Suet is hard, white animal fat that comes from around the kidneys and loins of sheep and cattle. It provides a high-energy food source for birds during cold weather. High in calories and easy for birds to digest, suet is particularly appealing to woodpeckers, nuthatches, jays, starlings, and chickadees.

Cardinals, wrens, creepers, kinglets, and warblers also sometimes visit suet feeders. If you don't want these types of birds at your feeder, try a feeder that makes it necessary for birds to feed while hanging upside down.

Suet is an excellent alternative food source for birds during the winter. Plain suet and suet blends are available at many pet and big-box stores. Blends contain things like nuts, seeds, meal worms, peanut butter, and fruit to attract a wider variety of bird species.

Suet is most commonly available as square cakes, but it also comes in plugs, balls, shreds, nuggets and crumbles designed to fit in various styles of suet feeders. It's generally readily available where birdseed is sold; however, many backyard birders like to make their own suet in order to provide fresher cakes that suit the preferences of specific birds. Both large and small birds may eat suet. Bird species that regularly visit suet feeders include:

Downy Woodpecker
Great Spotted Woodpecker
Hairy Woodpecker
Lewis's Woodpecker
Northern Flicker
Pileated Woodpecker
Red-Bellied Woodpecker
Red-Headed Woodpecker
Chickadees, tits, nuthatches, wrens, small clinging birds:
Black-Capped Chickadee
Blue Tit
Bridled Titmouse
Brown Creeper
Cactus Wren
Carolina Wren
Chestnut-Backed Chickadee
Eurasian Bullfinch
Great Tit
Red-Breasted Nuthatch
Tufted Titmouse
White-Breasted Nuthatch
Thrushes, orioles, grosbeaks, other large passerines:
American Robin
Baltimore Oriole
Black-Headed Grosbeak
Brown Thrasher
Eastern Bluebird
European Robin
Gray Catbird
Hooded Oriole
Northern Cardinal
Northern Mockingbird
Orchard Oriole
Varied Thrush
Blackbirds, jays and other corvids:
Black-Billed Magpie
Blue Jay
Clark's Nutcracker
European Starling
Gray Jay
Red-Winged Blackbird
Steller's Jay
Woodhouse's Scrub-Jay

In addition to the above species, many other birds will visit a suet feeder because of their early or late migration habits that occur when insects are not as readily available. Species of tanagers, sparrows, and buntings will also eat suet as will bluebirds. Small hawks like the Cooper's hawk, red-shouldered hawk, and sharp-shinned hawk might also try to access the feeders. What types of birds visit your feeder will depend on which type of suet you provide, the style of your feeder, the season, and other foods that are naturally available.
To make suet more attractive to a wider variety of bird species, offer it on platform feeders that are easy for birds to access. Place new suet feeders near other feeders where birds will notice them. Select suet feeders that have roofs or are covered. These help protect the suet from the weather, keeping it clean and fresh longer. Use only fresh suet and check your supply frequently. Remove spoiled or rancid suet which birds will not find it as attractive. Put out only an amount that can be consumed before spoiling. Freeze unused portions until needed. Additional seeds or other foods birds recognize can be added to the suet until the birds have sampled it and become accustomed to the taste.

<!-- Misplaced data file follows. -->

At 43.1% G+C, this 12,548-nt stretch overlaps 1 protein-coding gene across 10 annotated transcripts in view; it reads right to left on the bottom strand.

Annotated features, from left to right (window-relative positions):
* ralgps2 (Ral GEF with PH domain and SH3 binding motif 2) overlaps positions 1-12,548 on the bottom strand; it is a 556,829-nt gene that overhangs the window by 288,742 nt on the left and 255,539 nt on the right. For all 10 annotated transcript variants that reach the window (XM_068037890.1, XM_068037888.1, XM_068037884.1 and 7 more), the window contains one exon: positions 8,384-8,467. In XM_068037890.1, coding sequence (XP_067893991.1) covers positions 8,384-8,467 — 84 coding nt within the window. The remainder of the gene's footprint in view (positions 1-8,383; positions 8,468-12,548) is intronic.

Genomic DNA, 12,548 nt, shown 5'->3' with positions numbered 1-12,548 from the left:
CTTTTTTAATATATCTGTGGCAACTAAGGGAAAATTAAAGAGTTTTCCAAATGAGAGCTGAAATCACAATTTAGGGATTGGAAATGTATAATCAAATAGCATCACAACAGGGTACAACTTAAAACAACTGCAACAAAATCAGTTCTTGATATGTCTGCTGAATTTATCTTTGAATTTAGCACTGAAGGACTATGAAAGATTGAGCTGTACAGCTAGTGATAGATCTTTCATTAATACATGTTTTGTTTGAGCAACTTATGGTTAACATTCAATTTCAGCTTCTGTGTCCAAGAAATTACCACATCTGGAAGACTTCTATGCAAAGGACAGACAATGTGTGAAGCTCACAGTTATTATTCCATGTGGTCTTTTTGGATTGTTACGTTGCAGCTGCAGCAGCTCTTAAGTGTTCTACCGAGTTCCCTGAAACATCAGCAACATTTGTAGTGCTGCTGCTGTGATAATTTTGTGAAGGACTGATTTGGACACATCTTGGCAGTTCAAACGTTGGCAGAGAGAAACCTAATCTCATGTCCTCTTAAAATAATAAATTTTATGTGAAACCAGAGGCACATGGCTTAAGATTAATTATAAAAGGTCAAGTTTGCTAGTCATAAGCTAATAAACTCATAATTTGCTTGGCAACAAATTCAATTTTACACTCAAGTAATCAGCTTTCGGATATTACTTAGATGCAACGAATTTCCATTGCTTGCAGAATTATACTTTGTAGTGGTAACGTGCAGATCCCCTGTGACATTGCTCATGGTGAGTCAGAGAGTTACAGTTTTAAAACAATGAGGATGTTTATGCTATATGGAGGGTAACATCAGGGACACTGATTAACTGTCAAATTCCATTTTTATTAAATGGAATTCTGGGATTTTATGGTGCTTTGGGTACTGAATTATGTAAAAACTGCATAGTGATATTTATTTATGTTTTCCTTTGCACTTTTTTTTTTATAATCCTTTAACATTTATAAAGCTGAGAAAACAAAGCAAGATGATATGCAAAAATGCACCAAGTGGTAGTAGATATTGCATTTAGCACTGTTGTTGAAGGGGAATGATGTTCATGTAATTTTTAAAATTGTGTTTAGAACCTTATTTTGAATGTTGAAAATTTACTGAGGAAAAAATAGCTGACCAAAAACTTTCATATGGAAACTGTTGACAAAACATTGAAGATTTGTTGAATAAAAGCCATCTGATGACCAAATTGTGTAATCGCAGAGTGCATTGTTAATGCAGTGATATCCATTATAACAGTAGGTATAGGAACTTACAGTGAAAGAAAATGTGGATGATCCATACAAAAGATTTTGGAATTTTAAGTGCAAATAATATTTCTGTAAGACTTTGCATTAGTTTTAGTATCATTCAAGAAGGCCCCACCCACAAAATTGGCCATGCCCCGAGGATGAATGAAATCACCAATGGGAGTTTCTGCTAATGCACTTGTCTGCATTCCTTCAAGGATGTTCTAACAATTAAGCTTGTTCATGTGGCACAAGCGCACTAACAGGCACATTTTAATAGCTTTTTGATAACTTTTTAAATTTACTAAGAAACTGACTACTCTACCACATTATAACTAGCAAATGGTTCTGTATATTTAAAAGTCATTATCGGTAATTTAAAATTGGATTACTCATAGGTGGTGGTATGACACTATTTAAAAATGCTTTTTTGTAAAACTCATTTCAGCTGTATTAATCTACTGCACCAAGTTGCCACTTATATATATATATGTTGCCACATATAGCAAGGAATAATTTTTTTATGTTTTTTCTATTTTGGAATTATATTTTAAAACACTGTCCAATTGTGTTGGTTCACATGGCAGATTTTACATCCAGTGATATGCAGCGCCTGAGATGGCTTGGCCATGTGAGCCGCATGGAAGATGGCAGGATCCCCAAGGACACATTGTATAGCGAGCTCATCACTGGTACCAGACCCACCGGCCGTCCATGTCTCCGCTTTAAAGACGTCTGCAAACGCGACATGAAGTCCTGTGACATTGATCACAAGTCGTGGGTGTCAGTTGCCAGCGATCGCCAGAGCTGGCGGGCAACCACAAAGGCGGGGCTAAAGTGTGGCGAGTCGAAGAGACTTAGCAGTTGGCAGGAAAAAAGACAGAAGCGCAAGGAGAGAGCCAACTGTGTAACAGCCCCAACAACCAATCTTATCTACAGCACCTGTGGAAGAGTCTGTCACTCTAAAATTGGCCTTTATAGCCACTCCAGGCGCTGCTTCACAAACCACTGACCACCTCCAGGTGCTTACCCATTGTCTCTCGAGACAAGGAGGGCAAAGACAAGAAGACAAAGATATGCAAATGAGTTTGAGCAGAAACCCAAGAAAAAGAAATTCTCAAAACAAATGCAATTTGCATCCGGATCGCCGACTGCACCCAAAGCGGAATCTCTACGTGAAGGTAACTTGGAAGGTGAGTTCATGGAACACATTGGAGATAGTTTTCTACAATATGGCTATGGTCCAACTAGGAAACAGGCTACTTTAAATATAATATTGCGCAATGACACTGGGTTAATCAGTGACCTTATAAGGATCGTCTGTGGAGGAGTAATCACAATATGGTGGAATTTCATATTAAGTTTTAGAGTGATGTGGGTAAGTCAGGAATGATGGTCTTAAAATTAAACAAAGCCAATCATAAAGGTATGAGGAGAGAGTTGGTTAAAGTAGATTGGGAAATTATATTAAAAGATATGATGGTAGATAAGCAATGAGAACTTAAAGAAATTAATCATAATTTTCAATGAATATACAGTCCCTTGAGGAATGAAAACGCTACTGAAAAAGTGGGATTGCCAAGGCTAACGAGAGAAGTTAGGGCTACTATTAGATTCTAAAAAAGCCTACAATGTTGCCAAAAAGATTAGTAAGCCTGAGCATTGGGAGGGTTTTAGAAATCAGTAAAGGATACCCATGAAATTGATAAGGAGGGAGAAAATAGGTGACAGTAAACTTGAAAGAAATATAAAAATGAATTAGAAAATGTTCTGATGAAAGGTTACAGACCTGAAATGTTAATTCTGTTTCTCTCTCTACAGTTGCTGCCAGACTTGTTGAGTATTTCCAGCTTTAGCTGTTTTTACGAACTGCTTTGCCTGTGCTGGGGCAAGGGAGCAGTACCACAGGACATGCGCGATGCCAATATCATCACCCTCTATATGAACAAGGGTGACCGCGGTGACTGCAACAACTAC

Suet is an attractive food for many different birds, but it can also attract a number of unwanted visitors to backyard feeders. These include squirrels, raccoons, mice, rats and even bears. Large suet feeders need to be used with baffles to discourage these pests. If suet is provided in a tray or ground feeder, offer only small quantities that will be eaten before other animals discover it. If larger birds are problematic, use a cage-within-a-cage suet feeder designed to discourage them while giving smaller birds more opportunities to feed. For tips on using squirrel baffles, go here.

(one of my very effective commercial squirrel baffles)

By carefully offering the suet, it's possible to attract dozens of different backyard birds that enjoy this rich, nutritious treat.

The recipe below stores well in the freezer. You can also use a mix of half suet and half lard:

1 cup suet or lard

1 cup crunchy peanut butter

2 cups quick-cooking oatmeal

2 cups yellow cornmeal

1 cup all purpose flour

1/3 cup sugar

Chopped nuts (optional)

Melt the suet and peanut butter in a large pot. Stir in the remaining ingredients, two cups at a time. The mixture should be the consistency of cookie dough. If too runny, add more flour.

Spoon the mix into suet molds or a pyrex baking dish. For a solid suet cake, press the dough down into the dish to remove all the air. If you're going to use some of the suet immediately, put it in the refrigerator until solid. Wrap the remainder in plastic and freeze. This no melt suet will withstand summer temperatures up to 115° F.

Some suet feeders like the one pictured below have suction cups that attach to the outside of a window, providing close viewing from inside the comfort of your home.